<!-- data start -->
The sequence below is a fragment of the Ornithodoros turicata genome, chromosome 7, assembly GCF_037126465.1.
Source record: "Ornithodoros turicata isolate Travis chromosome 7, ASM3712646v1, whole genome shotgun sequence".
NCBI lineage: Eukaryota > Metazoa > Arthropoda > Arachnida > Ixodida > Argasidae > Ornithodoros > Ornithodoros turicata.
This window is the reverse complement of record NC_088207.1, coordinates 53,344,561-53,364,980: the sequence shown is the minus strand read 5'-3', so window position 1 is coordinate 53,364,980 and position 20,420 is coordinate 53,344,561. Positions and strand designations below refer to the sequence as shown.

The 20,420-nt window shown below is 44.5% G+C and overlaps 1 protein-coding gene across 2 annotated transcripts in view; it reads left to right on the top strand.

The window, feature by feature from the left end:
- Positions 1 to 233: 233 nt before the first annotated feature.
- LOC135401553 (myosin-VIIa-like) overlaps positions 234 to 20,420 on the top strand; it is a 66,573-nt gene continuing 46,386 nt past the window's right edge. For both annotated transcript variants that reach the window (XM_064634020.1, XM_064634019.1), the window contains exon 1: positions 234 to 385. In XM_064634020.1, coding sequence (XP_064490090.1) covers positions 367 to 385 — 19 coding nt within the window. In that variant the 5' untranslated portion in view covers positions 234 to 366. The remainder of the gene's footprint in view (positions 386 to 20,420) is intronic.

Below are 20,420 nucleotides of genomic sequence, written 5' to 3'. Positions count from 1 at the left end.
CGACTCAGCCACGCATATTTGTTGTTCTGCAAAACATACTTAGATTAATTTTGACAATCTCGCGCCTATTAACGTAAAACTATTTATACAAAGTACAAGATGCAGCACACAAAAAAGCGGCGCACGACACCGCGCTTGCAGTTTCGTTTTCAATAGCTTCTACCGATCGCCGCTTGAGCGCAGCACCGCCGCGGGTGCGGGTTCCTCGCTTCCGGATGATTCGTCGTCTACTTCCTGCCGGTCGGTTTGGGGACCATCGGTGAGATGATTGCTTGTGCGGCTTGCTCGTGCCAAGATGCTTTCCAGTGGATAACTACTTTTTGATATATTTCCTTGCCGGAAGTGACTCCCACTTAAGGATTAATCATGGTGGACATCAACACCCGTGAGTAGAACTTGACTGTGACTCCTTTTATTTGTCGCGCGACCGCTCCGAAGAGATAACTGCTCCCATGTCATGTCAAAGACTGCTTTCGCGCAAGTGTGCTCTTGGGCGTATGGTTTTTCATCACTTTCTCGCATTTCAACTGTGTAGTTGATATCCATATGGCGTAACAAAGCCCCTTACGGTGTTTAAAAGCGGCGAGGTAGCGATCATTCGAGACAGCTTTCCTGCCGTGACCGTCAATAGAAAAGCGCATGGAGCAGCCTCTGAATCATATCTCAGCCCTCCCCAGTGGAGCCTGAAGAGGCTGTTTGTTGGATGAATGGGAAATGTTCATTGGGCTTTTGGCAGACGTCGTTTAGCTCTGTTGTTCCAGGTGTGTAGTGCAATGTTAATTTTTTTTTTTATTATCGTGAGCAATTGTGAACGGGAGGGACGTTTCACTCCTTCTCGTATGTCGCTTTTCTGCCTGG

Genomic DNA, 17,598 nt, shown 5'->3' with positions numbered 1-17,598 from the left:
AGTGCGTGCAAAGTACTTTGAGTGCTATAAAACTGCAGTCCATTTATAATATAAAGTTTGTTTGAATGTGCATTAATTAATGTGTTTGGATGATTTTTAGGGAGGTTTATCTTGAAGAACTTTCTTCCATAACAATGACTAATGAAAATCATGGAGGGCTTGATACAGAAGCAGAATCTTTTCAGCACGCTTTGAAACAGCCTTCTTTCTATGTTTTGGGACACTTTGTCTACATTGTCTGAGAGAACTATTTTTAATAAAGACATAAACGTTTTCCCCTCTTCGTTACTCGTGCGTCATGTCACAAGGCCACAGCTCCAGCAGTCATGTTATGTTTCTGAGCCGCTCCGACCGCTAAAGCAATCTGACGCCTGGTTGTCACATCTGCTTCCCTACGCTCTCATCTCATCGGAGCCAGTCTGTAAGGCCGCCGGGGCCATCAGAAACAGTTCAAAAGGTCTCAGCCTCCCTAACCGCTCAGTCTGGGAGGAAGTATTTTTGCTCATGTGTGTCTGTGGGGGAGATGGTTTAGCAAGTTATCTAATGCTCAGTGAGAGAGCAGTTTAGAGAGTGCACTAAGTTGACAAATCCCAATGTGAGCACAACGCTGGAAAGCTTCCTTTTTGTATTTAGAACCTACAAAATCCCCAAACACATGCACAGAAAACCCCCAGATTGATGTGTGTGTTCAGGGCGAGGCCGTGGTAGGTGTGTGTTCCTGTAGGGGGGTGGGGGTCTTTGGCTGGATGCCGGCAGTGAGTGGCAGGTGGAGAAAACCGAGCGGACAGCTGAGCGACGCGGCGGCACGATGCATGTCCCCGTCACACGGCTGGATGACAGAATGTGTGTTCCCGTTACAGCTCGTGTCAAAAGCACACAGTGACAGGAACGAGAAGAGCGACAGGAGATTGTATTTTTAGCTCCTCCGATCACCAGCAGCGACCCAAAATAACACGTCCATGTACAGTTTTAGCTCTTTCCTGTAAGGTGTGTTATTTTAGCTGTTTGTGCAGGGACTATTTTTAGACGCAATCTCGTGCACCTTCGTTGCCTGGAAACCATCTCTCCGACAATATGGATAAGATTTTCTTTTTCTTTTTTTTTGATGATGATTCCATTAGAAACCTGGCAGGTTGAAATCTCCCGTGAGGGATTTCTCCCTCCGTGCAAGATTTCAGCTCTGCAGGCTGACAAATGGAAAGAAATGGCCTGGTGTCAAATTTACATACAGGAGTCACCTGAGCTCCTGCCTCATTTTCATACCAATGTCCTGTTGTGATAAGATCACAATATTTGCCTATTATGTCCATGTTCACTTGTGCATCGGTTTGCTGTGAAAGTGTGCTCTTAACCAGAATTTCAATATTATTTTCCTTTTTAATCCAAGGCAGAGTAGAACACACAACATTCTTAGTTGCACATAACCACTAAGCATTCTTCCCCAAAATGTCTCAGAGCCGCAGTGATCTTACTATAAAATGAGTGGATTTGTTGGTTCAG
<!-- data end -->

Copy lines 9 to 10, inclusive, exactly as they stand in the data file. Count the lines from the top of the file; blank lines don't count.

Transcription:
Below are 20,420 nucleotides of genomic sequence, written 5' to 3'. Positions count from 1 at the left end.
CGACTCAGCCACGCATATTTGTTGTTCTGCAAAACATACTTAGATTAATTTTGACAATCTCGCGCCTATTAACGTAAAACTATTTATACAAAGTACAAGATGCAGCACACAAAAAAGCGGCGCACGACACCGCGCTTGCAGTTTCGTTTTCAATAGCTTCTACCGATCGCCGCTTGAGCGCAGCACCGCCGCGGGTGCGGGTTCCTCGCTTCCGGATGATTCGTCGTCTACTTCCTGCCGGTCGGTTTGGGGACCATCGGTGAGATGATTGCTTGTGCGGCTTGCTCGTGCCAAGATGCTTTCCAGTGGATAACTACTTTTTGATATATTTCCTTGCCGGAAGTGACTCCCACTTAAGGATTAATCATGGTGGACATCAACACCCGTGAGTAGAACTTGACTGTGACTCCTTTTATTTGTCGCGCGACCGCTCCGAAGAGATAACTGCTCCCATGTCATGTCAAAGACTGCTTTCGCGCAAGTGTGCTCTTGGGCGTATGGTTTTTCATCACTTTCTCGCATTTCAACTGTGTAGTTGATATCCATATGGCGTAACAAAGCCCCTTACGGTGTTTAAAAGCGGCGAGGTAGCGATCATTCGAGACAGCTTTCCTGCCGTGACCGTCAATAGAAAAGCGCATGGAGCAGCCTCTGAATCATATCTCAGCCCTCCCCAGTGGAGCCTGAAGAGGCTGTTTGTTGGATGAATGGGAAATGTTCATTGGGCTTTTGGCAGACGTCGTTTAGCTCTGTTGTTCCAGGTGTGTAGTGCAATGTTAATTTTTTTTTTTATTATCGTGAGCAATTGTGAACGGGAGGGACGTTTCACTCCTTCTCGTATGTCGCTTTTCTGCCTGG